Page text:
Individuals with a weight-loss goal need to consume fewer calories than they burn each day. Calorie counting helps to ensure that the calories you consume throughout the day do not exceed the number of calories you burn. By keeping calorie intake in line and adding a daily exercise program, you can effectively start losing weight right away.
The number of calories you typically burn depends upon how active a person you are. However, as a general rule of thumb you can approximate your average calorie usage by simply multiplying your weight in pounds times 15 calories. As an example, a 140-pound woman burns 15 x 140 or 2100 calories on average. If weight loss is to be achieved, fewer calories must be consumed and/or more calories must be burned daily. To begin to see positive weight loss within the first several weeks, a 1200-calorie daily diet is often recommended together with an exercise program.
Cut Calories, Not Nutrition
One common mistake dieters make when cutting calories is inadvertently cutting out needed nutrition. If the body is being robbed of essential nutrients, it will trigger a hunger response. It’s the body’s way of ensuring that it gets what it needs for healthy functioning. So, when counting calories, concentrate on eating nutrient-dense foods; you’ll derive more value from fewer calories.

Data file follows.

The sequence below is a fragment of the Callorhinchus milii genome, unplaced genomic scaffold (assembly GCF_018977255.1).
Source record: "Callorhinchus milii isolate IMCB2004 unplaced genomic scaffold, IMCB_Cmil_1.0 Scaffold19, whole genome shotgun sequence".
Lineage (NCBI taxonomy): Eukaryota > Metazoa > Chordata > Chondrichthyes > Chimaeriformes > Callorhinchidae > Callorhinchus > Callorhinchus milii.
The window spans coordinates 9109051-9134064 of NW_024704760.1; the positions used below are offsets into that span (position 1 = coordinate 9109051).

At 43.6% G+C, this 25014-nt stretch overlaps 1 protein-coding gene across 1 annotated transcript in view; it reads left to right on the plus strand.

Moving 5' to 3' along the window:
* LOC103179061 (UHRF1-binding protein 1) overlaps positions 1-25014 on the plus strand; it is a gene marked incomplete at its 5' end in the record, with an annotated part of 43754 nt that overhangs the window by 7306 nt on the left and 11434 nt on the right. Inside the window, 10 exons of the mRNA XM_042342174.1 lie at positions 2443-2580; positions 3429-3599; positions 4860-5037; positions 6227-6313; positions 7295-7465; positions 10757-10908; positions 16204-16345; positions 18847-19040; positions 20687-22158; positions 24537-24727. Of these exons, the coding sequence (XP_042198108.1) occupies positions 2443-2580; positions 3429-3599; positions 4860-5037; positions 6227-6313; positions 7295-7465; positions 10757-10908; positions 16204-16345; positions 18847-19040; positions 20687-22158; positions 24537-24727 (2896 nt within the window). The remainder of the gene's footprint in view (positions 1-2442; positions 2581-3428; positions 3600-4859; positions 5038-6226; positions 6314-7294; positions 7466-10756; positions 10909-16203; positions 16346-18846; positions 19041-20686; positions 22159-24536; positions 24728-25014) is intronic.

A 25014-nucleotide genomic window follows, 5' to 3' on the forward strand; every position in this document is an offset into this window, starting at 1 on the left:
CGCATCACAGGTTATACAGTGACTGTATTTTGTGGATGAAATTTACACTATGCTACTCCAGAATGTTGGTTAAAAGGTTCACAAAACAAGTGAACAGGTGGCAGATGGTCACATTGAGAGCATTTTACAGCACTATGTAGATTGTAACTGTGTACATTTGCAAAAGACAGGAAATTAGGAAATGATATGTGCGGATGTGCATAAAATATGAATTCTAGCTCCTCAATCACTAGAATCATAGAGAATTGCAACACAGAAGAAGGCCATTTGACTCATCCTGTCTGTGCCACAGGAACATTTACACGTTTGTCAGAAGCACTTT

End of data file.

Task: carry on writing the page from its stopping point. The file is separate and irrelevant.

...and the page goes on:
By selecting foods like broccoli, salmon, brown rice, yogurt, soy, beans and lentils, berries, omega-3 eggs, raw seeds, and brightly-colored red, orange, and green vegetables and limiting white foods (white breads, potatoes, white rice, and pasta), you’ll help guarantee that your low-calorie meals are part of a healthy, nutrient-rich diet. A good low-calorie diet shouldn’t leave you starving for nutrition.
Meal Planning Helps Budget Daily Calories
Meal planning will take a little more forethought if you’re counting calories; but, once you get accustomed to it, you’ll find that you and your family are eating healthier, feeling better and enjoying meals more. Below are three typical 1200-calorie daily menus. When planning, try to combine protein, carbohydrates, and fat at each meal in order to optimize the value in these daily meal plans. Also, if you are pregnant or breast-feeding keep in mind that you will require more than 1200 calories. Discuss your particular nutritional needs with a physician or nutritionist.
Sample Menu #1 – approx. 1200 calories
Breakfast: Banana Smoothie – blend together 1 cup [8 oz] plain, low-fat yogurt, 1 teaspoon honey, half a banana, 1 cup fresh/frozen berries, 1 tablespoon flaxseed
Snack: 2 cups popcorn (air popped)
Lunch: Tuna Salad – mix together 1 apple, chopped; 3 oz water-packed tuna, drained; 2 celery sticks, sliced; 2 cups lettuce leaves; 1 tablespoon low-fat mayonnaise; 1/4 cup plain low-fat yogurt; top with 4 walnuts, chopped
Dinner: Hamburger – mix together, form into patty, and cook on grill - 4 oz very lean ground beef and 1 tbsp ketchup. Serve with salad: 1 small grated carrot; 1/2 finely chopped onion; 1 egg white, beaten; 2 cups lettuce, shredded; 1/2 cup cucumber, sliced; 1 tomato, sliced.
Sample Menu #2 – approx. 1200 calories
Breakfast: 1 slice French toast, 1 cup fresh blueberries, 1 cup skim milk